Page  00000001 SLINC 1.0: A GUI for controlling synthesis and linking instruments in RTcmix David Topper Virginia Center for Computer Music University of Virginia, Charlottesville, VA 22903 USA topper@virginia.edu http://www.people.virginia.edu/-topper Abstract SLINC is graphical interface for controlling parameter fields of RTcmix instruments in real time, written using the powerful open source Gimp Tool Kit (GTK). It runs under Linux systems, and is capable of controlling multiprocessor, and multichannel RTcmix instruments. SLINC also supports a lightweight parser which can be used to send musical sequences, with the synthesis parameters of each element being controlled in real time. Input control can be the GUI itself (e.g., sliders and dials) as well as MIDI, Joystick, and mouse / touchpad. SLINC works on any Linux system, but has been a result of parallel work on the Semi and Portable Audio Workstation (SPAWN and PAWN). By allowing flexible real time control of musical events, a laptop running SLINC and RTcmix can be used extensively in performance. Research on the current state of presented. I. Overview SLINC is a graphical user interface for controlling RTcmix in real time. Over the past several years many special purpose interfaces have been created, often with the intention of realizing a specific idea or paradigm. SLINC is a more generic attempt, with a primary focus being on flexibility and ease of use. The goal is to facilitate controlling various parameters from seemingly limitless sources hopefully well beyond the scope of any premeditated design. Currently there are a limited number of external control inputs, MIDI being the most popular. Not surprisingly, a main function of SLINC is to map MIDI events to various types of control mechanisms. External control, however, is not limited to MIDI alone. Virtually any input to a computer can be a control source. SLINC is designed to facilitate new connections. A recent example is controlling various synthesis and effects parameters from a normal game joystick and mouse. II. Internal Structure SLINC relies heavily upon the powerful features using less standard, controllers will also be of GTK (Gimp Tool Kit) and support GDK libraries (see Resources). An obvious reliance is the ability to draw windows, sliders and other GUI widgets. But perhaps even more important is the internal callback structure employed by GTK which allows different mechanisms to interact, which is the primary function of SLINC. In the end, SLINC sends data via TCP socket connection to the RTcmix engine, which in turn listens to the socket and parses commands accordingly in real time. This classic client server architecture promotes modular design that SLINC exploits. A cornerstone of the GTK callback structure used by SLINC is the adjustment. It might be thought of as the nuclear unit of application design. It is not, however, the only unit. Many musical GUI applications make heavy use of the infamous slider as a primary building block. In GTK, a slider (know as a category of range widgets) is a widget which can control various aspects of an adjustment, namely its value. The basic process is as follows. A widget (e.g., a slider), and specific signal are connected to an adjustment. When a slider is changed, it emits a signal. Through the adjustment/signal/callback

Page  00000002 mechanism, when a slider is changed, so is the adjustment' s value. Other widgets and functions can be connected to an adjustment so that when they change, so does everything else. The alternative approach would be to create a complicated network of signals and connections, which would be far less elegant and more difficult to program. Adjustments can also be set "manually" by special gtk_set_adjustment() function calls. GDK (GTK' s supporting library) provides similar functionality with broader scope. The function gdk_input_add() allows monitoring of virtually any device or object (e.g., the serial, midi, or joystick port). When some change is detected on the device, the same signal and callback mechanism described previously can be triggered. The following simple example should illustrate using these ideas in tandem. Let's assume control of pitch is done by both slider and MIDI note_on events. So in this case pitch is a (GTK style) adjustment. The midi port is monitored by gtk_input_add(). Whenever MIDI byte come in via the port, the appropriate callback functions are triggered and adjustments changed. Specifically, a midi event parser and a function to set the adjustment value. Similarly, a slider (range widget) is also connected to the pitch adjustment. So whenever a note_on event is received, the adjustment and slider are changed to reflect the new value. Finally, another callback is connected to the pitch adjustment. Being called last, it sends out the new pitch adjustment value as RTcmix TCP socket data. The mechanisms work beautifully together. GTK pitch adjustment lllllll lllllllTCPwrite() j34:2:i The elegance of the paradigm allows for great flexibility. Not limited to simple widgets and adjustments, callback functions can be used to implement higher level functions. Namely, a lightweight MINC style parser written with yacc and lex. MINC is the scripting language used by RTcmix. By means similar to the above, a MIDI note_on event can trigger a callback function which reads in a buffer containing a script. The buffer is parsed and TCP data (along with any other adjustment setting) sent out accordingly. table lookup for (i=0;i<5;i=i+l) { PLAY(note_on_pitch_val...) GTK pitch adjustment TCPwrite() In order to allow multiple mappings of controls and events, a lookup table is consulted to determine which events should control what structures. In the case of the last example, a MIDI note_on event lookup would return a pointer to a string buffer containing the mini parser instructions. In the previous example, the table might be used to set scale ranges. The user may want key values from C2 to C5 to span only one octave of pitch values. III. Development Issues The Linux operating system offers many virtues for program development. Its open source paradigm has led to a robust, stable, high performance platform that continues to evolve. It has grown immensely in popularity from humble beginnings as a hacker' s hobby. There are, however, issues that directly affect software projects like SLINC. On a certain level, a software application is limited by the devices it can work with. This is not to say that the more devices that work with a given system, the better the system is. Rather, a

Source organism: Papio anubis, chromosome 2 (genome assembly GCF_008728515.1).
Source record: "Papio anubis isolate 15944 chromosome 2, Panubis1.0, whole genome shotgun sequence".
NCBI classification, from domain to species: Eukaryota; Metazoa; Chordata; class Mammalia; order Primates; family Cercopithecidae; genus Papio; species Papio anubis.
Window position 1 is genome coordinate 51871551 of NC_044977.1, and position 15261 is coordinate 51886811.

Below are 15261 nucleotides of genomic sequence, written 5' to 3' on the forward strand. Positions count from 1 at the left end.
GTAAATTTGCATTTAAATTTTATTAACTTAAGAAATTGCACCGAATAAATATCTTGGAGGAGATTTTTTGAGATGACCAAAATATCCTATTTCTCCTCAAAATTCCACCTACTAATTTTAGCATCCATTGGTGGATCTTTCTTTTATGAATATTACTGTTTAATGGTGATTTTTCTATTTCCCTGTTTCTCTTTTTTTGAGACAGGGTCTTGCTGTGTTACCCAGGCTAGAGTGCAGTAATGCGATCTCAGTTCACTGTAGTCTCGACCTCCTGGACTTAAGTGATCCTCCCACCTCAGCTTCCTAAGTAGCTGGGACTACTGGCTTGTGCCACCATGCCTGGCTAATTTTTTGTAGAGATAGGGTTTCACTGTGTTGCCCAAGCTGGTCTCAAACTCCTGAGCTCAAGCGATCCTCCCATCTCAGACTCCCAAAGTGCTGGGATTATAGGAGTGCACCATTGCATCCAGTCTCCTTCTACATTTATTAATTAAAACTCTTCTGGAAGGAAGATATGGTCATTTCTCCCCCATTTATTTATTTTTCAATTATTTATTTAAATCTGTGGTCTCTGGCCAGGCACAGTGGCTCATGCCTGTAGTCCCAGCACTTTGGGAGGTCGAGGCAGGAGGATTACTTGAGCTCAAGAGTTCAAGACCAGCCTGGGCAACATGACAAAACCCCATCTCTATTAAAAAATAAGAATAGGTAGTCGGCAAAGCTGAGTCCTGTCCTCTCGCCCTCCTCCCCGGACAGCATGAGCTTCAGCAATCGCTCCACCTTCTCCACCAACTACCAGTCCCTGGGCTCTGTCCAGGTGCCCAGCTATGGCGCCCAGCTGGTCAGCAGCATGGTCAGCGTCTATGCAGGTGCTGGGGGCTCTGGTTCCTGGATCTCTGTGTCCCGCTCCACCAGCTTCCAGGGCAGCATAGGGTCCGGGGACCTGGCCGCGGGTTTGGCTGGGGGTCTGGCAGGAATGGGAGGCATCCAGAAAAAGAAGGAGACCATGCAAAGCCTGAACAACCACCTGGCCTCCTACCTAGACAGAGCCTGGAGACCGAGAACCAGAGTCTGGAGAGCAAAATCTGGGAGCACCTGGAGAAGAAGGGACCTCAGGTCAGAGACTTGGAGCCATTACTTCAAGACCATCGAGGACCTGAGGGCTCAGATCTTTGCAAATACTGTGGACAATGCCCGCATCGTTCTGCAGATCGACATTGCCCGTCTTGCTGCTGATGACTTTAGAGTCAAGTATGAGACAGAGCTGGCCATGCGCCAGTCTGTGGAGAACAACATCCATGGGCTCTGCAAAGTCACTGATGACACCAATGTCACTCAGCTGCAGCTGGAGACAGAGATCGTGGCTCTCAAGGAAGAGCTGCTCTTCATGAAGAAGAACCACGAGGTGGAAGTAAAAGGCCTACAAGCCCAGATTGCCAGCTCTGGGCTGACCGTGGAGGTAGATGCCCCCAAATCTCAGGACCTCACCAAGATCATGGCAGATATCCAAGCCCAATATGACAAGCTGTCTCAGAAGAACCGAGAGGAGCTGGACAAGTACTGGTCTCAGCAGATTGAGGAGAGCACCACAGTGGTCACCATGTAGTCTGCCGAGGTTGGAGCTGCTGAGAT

Page  00000003 degree of operability is necessary for an application to be viable. SLINC running under Linux has just reached this stage. MIDI and audio support under Linux is slightly limited, but rapidly improving. There are two primary APIs for both: OSS (Open Sound System) and ALSA (Advanced Linux Sound Architecture). The former, despite its name, is a commercial product and the latter a free, open source attempt to provide professional grade audio support. Both have virtues and support several commercial MIDI and digital audio cards. Both SLINC and RTcmix currently only support the OSS audio api. ALSA support is under development, but is needed by both as the two drivers cannot coexist (i.e., it is not possible to use OSS for audio and ALSA for MIDI). SLINC does, however, offer internal support for the Midiator systems MS- 124w serial midi box. This allows MIDI input on any PC with a serial port, most notably laptops. Such support would not have been possible with help and specifications of the MS- 124w made publicly available by Midiator Systems. The freely available GTK libraries were a primary inspiration for SLINC. The internal signal/adjustment/callback structure seemed perfectly matched for a control message routing application. Online examples, tutorials, and an active mailing list community were essential in getting rapidly fluent with the API and its higher functions like gdk_input_add(). Future development is planned in the areas of new control systems and devices. Due to the flexible nature of GTK, work can concentrate on specifics, rather than on how to fit the end result into the existing framework. That is, only the respective new callback routines need be designed. The PAWN and SPAWN platforms are also a direct response to these issues. SLINC is partly an attempt to provide usable interface for those platforms. The hope is that by providing consistent and reliable platform with compatible components, audio development can continue to grow in terms of both body of work and support by audio and other hardware vendors. IV. Resources Source code and executables for SLINC can downloaded from: http://presto.music.virginia.edu/SLINC The latest source code for RTcmix can be obtained via ftp: ftp://presto.music.virginia.edu/pub/rtcmix GTK source and documentation can be found at: http://www.gtk.org Information on PAWN and SPAWN can be found at: http://www.audio- workstations.com A good starting place for information on Linux is: http://www.linux.org The website for OSS is located at: http://www.opensound.com The ALSA website is: http://www.alsa- project.org.